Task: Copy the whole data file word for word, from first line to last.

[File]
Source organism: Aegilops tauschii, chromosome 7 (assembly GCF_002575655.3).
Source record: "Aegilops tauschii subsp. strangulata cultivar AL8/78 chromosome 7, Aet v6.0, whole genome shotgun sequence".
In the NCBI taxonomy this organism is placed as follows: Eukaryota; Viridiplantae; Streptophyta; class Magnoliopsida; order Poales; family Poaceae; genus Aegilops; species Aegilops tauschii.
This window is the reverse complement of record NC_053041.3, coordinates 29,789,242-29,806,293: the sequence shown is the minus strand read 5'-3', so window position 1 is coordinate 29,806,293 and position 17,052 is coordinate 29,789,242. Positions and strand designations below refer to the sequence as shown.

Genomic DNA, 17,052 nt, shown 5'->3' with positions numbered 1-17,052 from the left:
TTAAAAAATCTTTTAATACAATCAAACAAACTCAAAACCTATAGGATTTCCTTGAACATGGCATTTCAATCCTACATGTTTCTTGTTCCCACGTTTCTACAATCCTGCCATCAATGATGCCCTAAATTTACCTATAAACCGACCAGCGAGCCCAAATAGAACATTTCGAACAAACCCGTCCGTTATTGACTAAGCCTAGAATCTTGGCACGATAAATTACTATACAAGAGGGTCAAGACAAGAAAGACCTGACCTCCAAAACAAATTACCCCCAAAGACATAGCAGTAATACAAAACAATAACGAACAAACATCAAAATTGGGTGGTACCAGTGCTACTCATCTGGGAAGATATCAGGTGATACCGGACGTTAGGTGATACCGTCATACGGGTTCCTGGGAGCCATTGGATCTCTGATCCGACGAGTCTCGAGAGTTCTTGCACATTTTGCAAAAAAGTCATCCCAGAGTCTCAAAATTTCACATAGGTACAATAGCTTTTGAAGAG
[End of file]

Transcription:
Source organism: Aegilops tauschii, chromosome 7 (assembly GCF_002575655.3).
Source record: "Aegilops tauschii subsp. strangulata cultivar AL8/78 chromosome 7, Aet v6.0, whole genome shotgun sequence".
In the NCBI taxonomy this organism is placed as follows: Eukaryota; Viridiplantae; Streptophyta; class Magnoliopsida; order Poales; family Poaceae; genus Aegilops; species Aegilops tauschii.
This window is the reverse complement of record NC_053041.3, coordinates 29,789,242-29,806,293: the sequence shown is the minus strand read 5'-3', so window position 1 is coordinate 29,806,293 and position 17,052 is coordinate 29,789,242. Positions and strand designations below refer to the sequence as shown.

Genomic DNA, 17,052 nt, shown 5'->3' with positions numbered 1-17,052 from the left:
TTAAAAAATCTTTTAATACAATCAAACAAACTCAAAACCTATAGGATTTCCTTGAACATGGCATTTCAATCCTACATGTTTCTTGTTCCCACGTTTCTACAATCCTGCCATCAATGATGCCCTAAATTTACCTATAAACCGACCAGCGAGCCCAAATAGAACATTTCGAACAAACCCGTCCGTTATTGACTAAGCCTAGAATCTTGGCACGATAAATTACTATACAAGAGGGTCAAGACAAGAAAGACCTGACCTCCAAAACAAATTACCCCCAAAGACATAGCAGTAATACAAAACAATAACGAACAAACATCAAAATTGGGTGGTACCAGTGCTACTCATCTGGGAAGATATCAGGTGATACCGGACGTTAGGTGATACCGTCATACGGGTTCCTGGGAGCCATTGGATCTCTGATCCGACGAGTCTCGAGAGTTCTTGCACATTTTGCAAAAAAGTCATCCCAGAGTCTCAAAATTTCACATAGGTACAATAGCTTTTGAAGAG